My guess is that Trump is a person just like those who is being shielded by the luck of being born a millionaire in a country where a rich person’s word is sacrosanct.

  6. lanir says

    I’d have to agree with the narcissism comment by RationalismRules.

    There’s a factor at play here that is foreign to how most people think, which is why he seems unhinged or crazy in a casual conversational sense. Some emotions that everyone feels are different for people like this. They blow up in importance and take over the lives of the people feeling them.

    For example, people who are regularly victims of abuse can feel fear that can affect almost every aspect of their lives. It’s not just when their abusers are near or in the situations the abuse occurred in before. The abuse is disturbing enough they actively try to avoid it even when it isn’t obviously present to anyone else. They don’t feel like they control where and when the abuse shows up so they warp their lives around attempts to regain that control.

    Narcissism feels similar. It’s actually poorly named, while Narcissus in the legends had issues because he was so impressed with himself, a narcissist in reality is someone reacting to fears about their own self-worth. When a narcissist tells lies like the ones about these phonecalls, there are two audiences he’s attempting to influence. Himself primarily, and other people second. The latter is mostly important for how it can later help with the primary audience. The narcissist doesn’t necessarily feel more important than other people, they just have this feeling that they’re worthless that they have to address frequently. When they’re boasting the most, they’re probably either finally feeling like they’ve found some self-worth (for the moment) or they’re desperately hoping you’ll give them some.

    It’s more complex than this of course. Once the narcissist gets some of this self-worth they don’t necessarily stop. They probably gorge on it and that feeds into the impressions people have of them. But it’s still all about fear and a lack of self-worth in the end.

    It’s in that respect that what we’re seeing with Trump is probably one of the more expensive and misguided psychological treatments in history. It’s why he surrounds himself with sycophants but ultimately either stops believing them and pushes them away or they say something contrary and he feels betrayed. It’s why he still holds campaign rallies and fluffs himself up whenever he can.

    Bannon is probably using a simple approach that anyone could get away with: compliment Trump very frequently but also give him a distraction, something else to think about. Trump isn’t entirely stupid, he can tell what people are doing. His priorities are just all out of whack because one overriding concern before which all else is secondary. You can’t do tit for tat and reward him with compliments then ask for something. You have to draw him into your idea, let him be the hero of a story and then you both get what you want.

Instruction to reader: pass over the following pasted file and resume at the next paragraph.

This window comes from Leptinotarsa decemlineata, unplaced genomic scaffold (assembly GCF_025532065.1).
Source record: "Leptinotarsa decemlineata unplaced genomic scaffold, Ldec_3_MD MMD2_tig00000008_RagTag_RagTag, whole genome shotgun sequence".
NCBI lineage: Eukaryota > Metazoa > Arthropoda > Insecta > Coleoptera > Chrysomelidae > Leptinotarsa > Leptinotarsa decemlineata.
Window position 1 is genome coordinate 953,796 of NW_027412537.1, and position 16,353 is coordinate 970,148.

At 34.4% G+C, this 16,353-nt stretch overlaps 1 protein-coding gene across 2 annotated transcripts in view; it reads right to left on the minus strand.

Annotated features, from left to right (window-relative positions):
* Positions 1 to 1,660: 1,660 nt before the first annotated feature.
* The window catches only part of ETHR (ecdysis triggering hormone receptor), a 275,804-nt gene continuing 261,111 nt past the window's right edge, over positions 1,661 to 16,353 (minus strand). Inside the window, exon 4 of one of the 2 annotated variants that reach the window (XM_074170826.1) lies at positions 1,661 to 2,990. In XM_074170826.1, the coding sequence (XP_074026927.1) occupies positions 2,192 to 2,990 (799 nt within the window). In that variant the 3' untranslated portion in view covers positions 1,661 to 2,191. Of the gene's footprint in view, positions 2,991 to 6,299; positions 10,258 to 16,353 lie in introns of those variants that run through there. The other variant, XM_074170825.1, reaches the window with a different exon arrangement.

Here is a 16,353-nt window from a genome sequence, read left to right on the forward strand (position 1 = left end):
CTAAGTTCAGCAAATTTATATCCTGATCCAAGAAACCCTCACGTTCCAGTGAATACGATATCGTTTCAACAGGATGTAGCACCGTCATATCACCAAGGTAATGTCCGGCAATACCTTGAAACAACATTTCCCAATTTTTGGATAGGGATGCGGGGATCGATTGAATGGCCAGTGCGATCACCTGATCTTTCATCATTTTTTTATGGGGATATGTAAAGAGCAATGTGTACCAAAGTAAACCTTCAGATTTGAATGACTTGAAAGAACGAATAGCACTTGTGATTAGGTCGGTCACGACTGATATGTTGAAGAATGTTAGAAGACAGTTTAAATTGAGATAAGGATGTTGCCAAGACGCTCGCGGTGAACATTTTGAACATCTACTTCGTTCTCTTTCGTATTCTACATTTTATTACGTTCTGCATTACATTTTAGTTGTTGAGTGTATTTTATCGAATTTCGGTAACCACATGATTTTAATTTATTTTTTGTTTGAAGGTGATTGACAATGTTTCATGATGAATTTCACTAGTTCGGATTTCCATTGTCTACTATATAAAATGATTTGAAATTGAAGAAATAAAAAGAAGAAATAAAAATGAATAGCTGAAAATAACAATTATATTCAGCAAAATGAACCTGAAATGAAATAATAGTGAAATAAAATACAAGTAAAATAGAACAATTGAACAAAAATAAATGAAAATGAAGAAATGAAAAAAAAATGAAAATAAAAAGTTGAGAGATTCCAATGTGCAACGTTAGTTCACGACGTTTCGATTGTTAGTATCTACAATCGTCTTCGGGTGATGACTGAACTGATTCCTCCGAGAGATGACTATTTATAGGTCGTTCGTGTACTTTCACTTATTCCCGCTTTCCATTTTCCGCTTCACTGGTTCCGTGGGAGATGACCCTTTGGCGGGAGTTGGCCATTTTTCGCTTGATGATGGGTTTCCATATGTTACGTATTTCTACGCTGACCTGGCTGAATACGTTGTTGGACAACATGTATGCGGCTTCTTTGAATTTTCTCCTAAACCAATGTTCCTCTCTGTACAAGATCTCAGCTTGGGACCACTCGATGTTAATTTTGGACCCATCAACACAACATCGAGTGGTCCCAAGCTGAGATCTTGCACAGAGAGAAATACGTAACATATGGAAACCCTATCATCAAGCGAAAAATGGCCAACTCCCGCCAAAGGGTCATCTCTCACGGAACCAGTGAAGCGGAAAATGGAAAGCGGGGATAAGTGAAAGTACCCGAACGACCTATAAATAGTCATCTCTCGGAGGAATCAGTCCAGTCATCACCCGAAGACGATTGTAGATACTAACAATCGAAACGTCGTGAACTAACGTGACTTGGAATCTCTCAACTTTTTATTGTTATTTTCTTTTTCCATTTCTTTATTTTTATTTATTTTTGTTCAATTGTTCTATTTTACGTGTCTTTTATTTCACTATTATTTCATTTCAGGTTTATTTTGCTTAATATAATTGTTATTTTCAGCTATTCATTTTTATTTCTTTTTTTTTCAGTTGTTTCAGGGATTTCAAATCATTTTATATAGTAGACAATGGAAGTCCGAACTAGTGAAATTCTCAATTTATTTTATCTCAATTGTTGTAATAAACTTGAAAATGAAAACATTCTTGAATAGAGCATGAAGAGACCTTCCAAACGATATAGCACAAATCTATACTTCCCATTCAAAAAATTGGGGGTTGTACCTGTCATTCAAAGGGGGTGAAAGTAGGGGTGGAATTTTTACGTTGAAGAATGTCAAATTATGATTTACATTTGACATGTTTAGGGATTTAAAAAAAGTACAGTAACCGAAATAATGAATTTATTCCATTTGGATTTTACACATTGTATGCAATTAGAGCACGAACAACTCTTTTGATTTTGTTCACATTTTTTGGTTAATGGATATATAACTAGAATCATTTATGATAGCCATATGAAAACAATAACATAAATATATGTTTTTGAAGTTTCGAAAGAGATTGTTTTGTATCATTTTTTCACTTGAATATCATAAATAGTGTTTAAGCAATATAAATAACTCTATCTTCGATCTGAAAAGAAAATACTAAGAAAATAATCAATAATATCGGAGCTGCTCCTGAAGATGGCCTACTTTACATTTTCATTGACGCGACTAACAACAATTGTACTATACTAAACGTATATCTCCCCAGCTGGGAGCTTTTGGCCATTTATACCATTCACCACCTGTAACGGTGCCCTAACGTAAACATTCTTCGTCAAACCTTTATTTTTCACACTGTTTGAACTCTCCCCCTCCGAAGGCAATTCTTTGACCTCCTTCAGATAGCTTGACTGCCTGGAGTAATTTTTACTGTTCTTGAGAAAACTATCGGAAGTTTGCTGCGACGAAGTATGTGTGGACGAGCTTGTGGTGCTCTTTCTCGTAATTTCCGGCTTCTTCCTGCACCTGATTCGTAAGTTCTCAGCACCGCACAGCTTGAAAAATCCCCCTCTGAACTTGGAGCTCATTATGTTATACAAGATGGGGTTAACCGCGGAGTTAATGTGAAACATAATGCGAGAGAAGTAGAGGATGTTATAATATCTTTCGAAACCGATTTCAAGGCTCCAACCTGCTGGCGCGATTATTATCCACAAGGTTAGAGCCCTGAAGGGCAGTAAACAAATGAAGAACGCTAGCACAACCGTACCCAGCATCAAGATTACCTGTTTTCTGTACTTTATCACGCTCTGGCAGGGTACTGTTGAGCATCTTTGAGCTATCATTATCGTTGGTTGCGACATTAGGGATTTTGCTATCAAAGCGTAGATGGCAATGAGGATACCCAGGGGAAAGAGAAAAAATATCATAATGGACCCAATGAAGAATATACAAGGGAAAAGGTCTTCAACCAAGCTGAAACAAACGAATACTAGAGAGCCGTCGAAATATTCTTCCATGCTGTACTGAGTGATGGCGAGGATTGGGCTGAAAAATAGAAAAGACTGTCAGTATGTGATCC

7. says

    I think he’s an amphetamine abuser. But that’s based only on personal experience with other amphetamine abusers. On the other hand, people who call him a narcissist are also basing that on personal experience.

    I just wish he’d go away already. It stopped being funny a while back and I just want this show cancelled.

  8. Dunc says

    Marcus, @7: I’ve known more than a few fairly serious amphetamine users, and none of them were anywhere near this bad. Well, OK, maybe one of them, but he was a pathological liar anyway.

  9. kestrel says

    In my experience the lying is very typical of a narcissist. I’m with RationalismRules and lanir, this is what you get when a person has NPD.

    As far as being with an NPD, this is one of the most boggling things about it. You are both sitting there, experience something, and then ten minutes later the NPD will deny that it ever happened. You can even have photos of it, and they’ll claim it never happened and that you made it up. **YOU** end up feeling like you’ve lost your mind. It’s very disconcerting. And yet for some reason it’s hard to believe the NPD is doing this -- I guess that we all think that reality matters at some level, and when someone lies like this, it’s just hard to grasp.

  10. says

    Interesting reference. The cited cocaine abuser Freud described was Freud himself. And the account of the guy jumping out of the window is a fairly common warning tale about LSD as well -- people on alcohol may get that disoriented, but cocaine? Unlikely.

    (I’ve never tried that particular substance)

  11. busterggi says

    Those were all real calls! Won’t someone please think of poor Prince Albert stuck in that can?